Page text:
New College President Patricia Okker, Ph.D.
New College President Patricia Okker, Ph.D.

From the Sarasota Herald-Tribune on 10-3-21:

By Patricia Okker, Ph.D.

Prioritizing career preparation for college students has never been more important than it is today.

And our team at New College of Florida—the state’s designated honors college—is taking a comprehensive, nationally recognized approach to this mission.

So what do we do differently here, and why does it work?

First, we understand that quality career coaching requires individualized attention. Generic workshops on writing resumes and cover letters have never served students well, and this old model is even less effective in this rapidly evolving economy.

Here at New College, we integrate career education into everything we do. Before every one of our students even arrives on campus, they are paired with their own professionally trained career coach. Career exploration is woven into all aspects of the student experience—from coursework to senior projects to industry-specific skill-building certificates. This is why New College is consistently named a “College of Distinction” in the area of career development.

With this expert guidance, our students learn how to find and complete internships in their desired fields. They also connect with career mentors and industry leaders from the community and the New College alumni network.

Our goal is to have 100 percent of our students pursue at least one internship for academic credit before they graduate. Our approach to internships is community-based, and we’re proud of the partnerships we’ve developed that ensure that our student interns are doing meaningful, challenging work. One such program is the Sarasota-Manatee Arts & Humanities Internship Program (funded by the Mellon Foundation), which provides local, paid internships in fields like web development, theatre, the arts and youth outreach.

The majors we offer here at New College serve our students and the state of Florida. Some of our most popular programs—marine biology, environmental science, applied data science and computer science—directly address the state’s most pressing needs.

For example, according to the Florida Department of Economic Opportunity (DEO), environmental scientists (including those in the marine industry) are among the fastest-growing occupations in the state (projected to increase by 8.6 percent by 2028). Biologists and conservation scientists are likely to grow in numbers by an average of 5.1 percent. This anticipated expansion speaks to Florida’s need to proactively respond to emerging environmental challenges.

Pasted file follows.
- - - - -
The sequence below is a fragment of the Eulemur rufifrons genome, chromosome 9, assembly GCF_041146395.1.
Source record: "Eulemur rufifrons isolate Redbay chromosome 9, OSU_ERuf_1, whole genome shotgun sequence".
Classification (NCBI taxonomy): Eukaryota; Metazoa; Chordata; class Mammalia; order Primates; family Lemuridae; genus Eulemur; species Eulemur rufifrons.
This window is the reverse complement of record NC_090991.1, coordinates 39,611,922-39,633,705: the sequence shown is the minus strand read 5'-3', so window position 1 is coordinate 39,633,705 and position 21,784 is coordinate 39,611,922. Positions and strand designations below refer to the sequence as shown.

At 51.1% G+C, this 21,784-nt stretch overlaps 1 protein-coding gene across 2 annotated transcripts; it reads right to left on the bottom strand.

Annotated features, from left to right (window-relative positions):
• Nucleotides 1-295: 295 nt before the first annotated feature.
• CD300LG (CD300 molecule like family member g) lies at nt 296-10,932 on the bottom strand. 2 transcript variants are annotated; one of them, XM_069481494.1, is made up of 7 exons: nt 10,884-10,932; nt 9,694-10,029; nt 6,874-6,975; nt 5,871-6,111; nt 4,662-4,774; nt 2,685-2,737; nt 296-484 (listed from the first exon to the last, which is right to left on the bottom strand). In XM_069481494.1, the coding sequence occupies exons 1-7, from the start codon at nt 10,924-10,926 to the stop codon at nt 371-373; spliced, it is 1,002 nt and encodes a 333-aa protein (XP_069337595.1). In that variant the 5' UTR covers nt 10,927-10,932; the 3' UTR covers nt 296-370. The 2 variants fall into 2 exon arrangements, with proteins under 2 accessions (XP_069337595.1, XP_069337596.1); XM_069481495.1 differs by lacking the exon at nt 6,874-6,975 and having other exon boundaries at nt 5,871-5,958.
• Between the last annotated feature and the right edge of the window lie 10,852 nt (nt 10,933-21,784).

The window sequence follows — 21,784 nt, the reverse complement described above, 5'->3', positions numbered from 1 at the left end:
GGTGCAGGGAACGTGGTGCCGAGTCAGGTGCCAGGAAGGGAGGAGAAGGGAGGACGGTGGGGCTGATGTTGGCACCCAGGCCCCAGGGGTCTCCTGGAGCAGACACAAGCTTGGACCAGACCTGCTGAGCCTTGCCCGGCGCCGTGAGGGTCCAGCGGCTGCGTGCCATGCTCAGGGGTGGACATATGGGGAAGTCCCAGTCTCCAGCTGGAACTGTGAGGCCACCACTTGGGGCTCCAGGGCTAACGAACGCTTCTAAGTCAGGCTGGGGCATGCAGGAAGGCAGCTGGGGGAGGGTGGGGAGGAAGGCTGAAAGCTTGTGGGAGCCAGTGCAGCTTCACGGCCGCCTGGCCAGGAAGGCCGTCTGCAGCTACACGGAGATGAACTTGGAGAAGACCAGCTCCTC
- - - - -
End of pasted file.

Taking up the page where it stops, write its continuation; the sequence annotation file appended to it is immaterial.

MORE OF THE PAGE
Information technology is also a top industry in Florida, and computer and mathematical occupations are expected to grow by 14.1 percent by 2028, the DEO states. Data analysts are growing by 25.8 percent, and their skills are in demand in virtually all industries—as data drives the kind of decision making that addresses the world’s biggest problems (from transportation to cancer research).

The economic demand for these professionals is abundantly clear, and New College is producing them. But, no matter what majors our students choose, we always make career pathways evident to them—with the understanding that their skills will be transferable to a multitude of industries.

Employers are taking notice, too. Last academic year alone, 177 employers and graduate schools recruited students on the New College campus through virtual services and fairs, and thousands more recruited through job postings in Handshake designed specifically for our students. We also have active relationships with more than 7,000 professional organizations.

Our mission as a public institution—as a proud member of Florida’s State University System (the top-ranked university system in the nation)—also contributes to the overall career environment at New College.

New College is affordable, and almost 60 percent of our students graduate with zero debt (well above the national average of 42 percent). When students graduate debt-free, they are able to pursue their career aspirations without the weight of financial baggage. In addition, after 10 or more years in the workforce, New College graduates earn a median salary of $106,300—the second-highest median salary among state universities in Florida.

Our continued commitment to career preparation is just one of the many reasons I’m proud to lead New College. There’s so much more to come.

Patricia Okker, Ph.D. is the president of New College of Florida.


Founded in Sarasota in 1960, New College of Florida is a top-ranked public liberal arts college and the state’s Honors College of Florida. New College prepares intellectually curious students for lives of great achievement by providing a highly individualized education that integrates academic rigor with career-building experiences. New College offers 45 undergraduate majors in arts, humanities and sciences, a master’s degree program in applied data science, and certificates in technology, finance, and business skills.

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